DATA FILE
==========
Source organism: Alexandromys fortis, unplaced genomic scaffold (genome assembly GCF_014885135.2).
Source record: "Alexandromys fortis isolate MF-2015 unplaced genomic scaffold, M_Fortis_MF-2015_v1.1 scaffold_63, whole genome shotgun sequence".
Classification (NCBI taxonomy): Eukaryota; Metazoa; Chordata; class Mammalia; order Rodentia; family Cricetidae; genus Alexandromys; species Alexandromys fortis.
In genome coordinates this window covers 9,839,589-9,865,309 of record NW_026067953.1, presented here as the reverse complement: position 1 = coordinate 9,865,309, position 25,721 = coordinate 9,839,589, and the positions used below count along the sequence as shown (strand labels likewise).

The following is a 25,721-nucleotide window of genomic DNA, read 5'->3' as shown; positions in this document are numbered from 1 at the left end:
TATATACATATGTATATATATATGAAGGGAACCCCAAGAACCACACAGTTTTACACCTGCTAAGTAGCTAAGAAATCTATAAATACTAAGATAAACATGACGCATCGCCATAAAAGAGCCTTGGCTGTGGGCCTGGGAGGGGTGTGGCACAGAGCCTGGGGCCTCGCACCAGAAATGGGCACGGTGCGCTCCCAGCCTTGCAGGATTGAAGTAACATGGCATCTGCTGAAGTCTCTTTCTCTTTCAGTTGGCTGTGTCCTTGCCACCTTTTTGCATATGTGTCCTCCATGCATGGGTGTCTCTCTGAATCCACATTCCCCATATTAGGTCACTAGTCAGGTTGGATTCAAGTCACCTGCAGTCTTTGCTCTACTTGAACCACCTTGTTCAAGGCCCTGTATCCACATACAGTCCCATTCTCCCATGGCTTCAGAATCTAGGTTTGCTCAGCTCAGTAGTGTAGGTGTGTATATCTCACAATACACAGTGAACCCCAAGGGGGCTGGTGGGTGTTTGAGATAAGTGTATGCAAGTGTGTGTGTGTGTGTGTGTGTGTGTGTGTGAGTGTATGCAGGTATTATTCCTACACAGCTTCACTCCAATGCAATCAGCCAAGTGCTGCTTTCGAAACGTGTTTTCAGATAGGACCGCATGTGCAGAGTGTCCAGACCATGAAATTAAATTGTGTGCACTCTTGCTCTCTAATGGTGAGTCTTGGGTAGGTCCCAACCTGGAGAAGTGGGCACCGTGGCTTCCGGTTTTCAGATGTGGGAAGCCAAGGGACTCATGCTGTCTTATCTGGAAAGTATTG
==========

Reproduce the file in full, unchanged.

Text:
Source organism: Alexandromys fortis, unplaced genomic scaffold (genome assembly GCF_014885135.2).
Source record: "Alexandromys fortis isolate MF-2015 unplaced genomic scaffold, M_Fortis_MF-2015_v1.1 scaffold_63, whole genome shotgun sequence".
Classification (NCBI taxonomy): Eukaryota; Metazoa; Chordata; class Mammalia; order Rodentia; family Cricetidae; genus Alexandromys; species Alexandromys fortis.
In genome coordinates this window covers 9,839,589-9,865,309 of record NW_026067953.1, presented here as the reverse complement: position 1 = coordinate 9,865,309, position 25,721 = coordinate 9,839,589, and the positions used below count along the sequence as shown (strand labels likewise).

The following is a 25,721-nucleotide window of genomic DNA, read 5'->3' as shown; positions in this document are numbered from 1 at the left end:
TATATACATATGTATATATATATGAAGGGAACCCCAAGAACCACACAGTTTTACACCTGCTAAGTAGCTAAGAAATCTATAAATACTAAGATAAACATGACGCATCGCCATAAAAGAGCCTTGGCTGTGGGCCTGGGAGGGGTGTGGCACAGAGCCTGGGGCCTCGCACCAGAAATGGGCACGGTGCGCTCCCAGCCTTGCAGGATTGAAGTAACATGGCATCTGCTGAAGTCTCTTTCTCTTTCAGTTGGCTGTGTCCTTGCCACCTTTTTGCATATGTGTCCTCCATGCATGGGTGTCTCTCTGAATCCACATTCCCCATATTAGGTCACTAGTCAGGTTGGATTCAAGTCACCTGCAGTCTTTGCTCTACTTGAACCACCTTGTTCAAGGCCCTGTATCCACATACAGTCCCATTCTCCCATGGCTTCAGAATCTAGGTTTGCTCAGCTCAGTAGTGTAGGTGTGTATATCTCACAATACACAGTGAACCCCAAGGGGGCTGGTGGGTGTTTGAGATAAGTGTATGCAAGTGTGTGTGTGTGTGTGTGTGTGTGTGTGTGAGTGTATGCAGGTATTATTCCTACACAGCTTCACTCCAATGCAATCAGCCAAGTGCTGCTTTCGAAACGTGTTTTCAGATAGGACCGCATGTGCAGAGTGTCCAGACCATGAAATTAAATTGTGTGCACTCTTGCTCTCTAATGGTGAGTCTTGGGTAGGTCCCAACCTGGAGAAGTGGGCACCGTGGCTTCCGGTTTTCAGATGTGGGAAGCCAAGGGACTCATGCTGTCTTATCTGGAAAGTATTG